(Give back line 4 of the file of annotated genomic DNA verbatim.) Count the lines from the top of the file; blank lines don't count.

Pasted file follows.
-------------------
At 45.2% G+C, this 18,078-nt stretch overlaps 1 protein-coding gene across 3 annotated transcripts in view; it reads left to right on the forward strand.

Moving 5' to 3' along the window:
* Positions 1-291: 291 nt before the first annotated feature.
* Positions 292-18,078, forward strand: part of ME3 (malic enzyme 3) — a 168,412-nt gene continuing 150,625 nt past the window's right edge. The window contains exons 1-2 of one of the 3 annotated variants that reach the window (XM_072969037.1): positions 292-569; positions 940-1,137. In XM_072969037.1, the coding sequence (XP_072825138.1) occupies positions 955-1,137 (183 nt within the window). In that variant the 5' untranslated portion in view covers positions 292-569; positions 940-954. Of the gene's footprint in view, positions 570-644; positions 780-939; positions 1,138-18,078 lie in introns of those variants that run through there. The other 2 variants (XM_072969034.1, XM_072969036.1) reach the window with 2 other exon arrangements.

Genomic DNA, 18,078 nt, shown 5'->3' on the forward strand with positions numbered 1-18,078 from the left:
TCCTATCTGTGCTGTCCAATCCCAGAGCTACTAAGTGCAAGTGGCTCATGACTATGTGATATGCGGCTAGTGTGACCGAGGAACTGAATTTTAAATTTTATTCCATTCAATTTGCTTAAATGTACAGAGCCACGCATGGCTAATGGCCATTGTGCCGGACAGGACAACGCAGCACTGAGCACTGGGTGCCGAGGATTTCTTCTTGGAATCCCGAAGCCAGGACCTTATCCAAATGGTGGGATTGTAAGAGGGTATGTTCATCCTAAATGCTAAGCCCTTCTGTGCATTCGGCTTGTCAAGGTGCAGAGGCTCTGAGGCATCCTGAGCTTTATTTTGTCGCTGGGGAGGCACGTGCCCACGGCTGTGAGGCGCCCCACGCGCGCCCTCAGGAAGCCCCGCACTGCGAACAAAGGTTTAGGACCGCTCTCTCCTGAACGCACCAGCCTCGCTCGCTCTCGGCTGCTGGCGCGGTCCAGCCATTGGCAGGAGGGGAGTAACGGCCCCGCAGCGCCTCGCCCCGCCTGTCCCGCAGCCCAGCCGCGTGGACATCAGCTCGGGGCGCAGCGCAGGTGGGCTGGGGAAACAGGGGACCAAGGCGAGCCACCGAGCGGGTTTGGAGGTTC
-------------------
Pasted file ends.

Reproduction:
* Positions 292-18,078, forward strand: part of ME3 (malic enzyme 3) — a 168,412-nt gene continuing 150,625 nt past the window's right edge. The window contains exons 1-2 of one of the 3 annotated variants that reach the window (XM_072969037.1): positions 292-569; positions 940-1,137. In XM_072969037.1, the coding sequence (XP_072825138.1) occupies positions 955-1,137 (183 nt within the window). In that variant the 5' untranslated portion in view covers positions 292-569; positions 940-954. Of the gene's footprint in view, positions 570-644; positions 780-939; positions 1,138-18,078 lie in introns of those variants that run through there. The other 2 variants (XM_072969034.1, XM_072969036.1) reach the window with 2 other exon arrangements.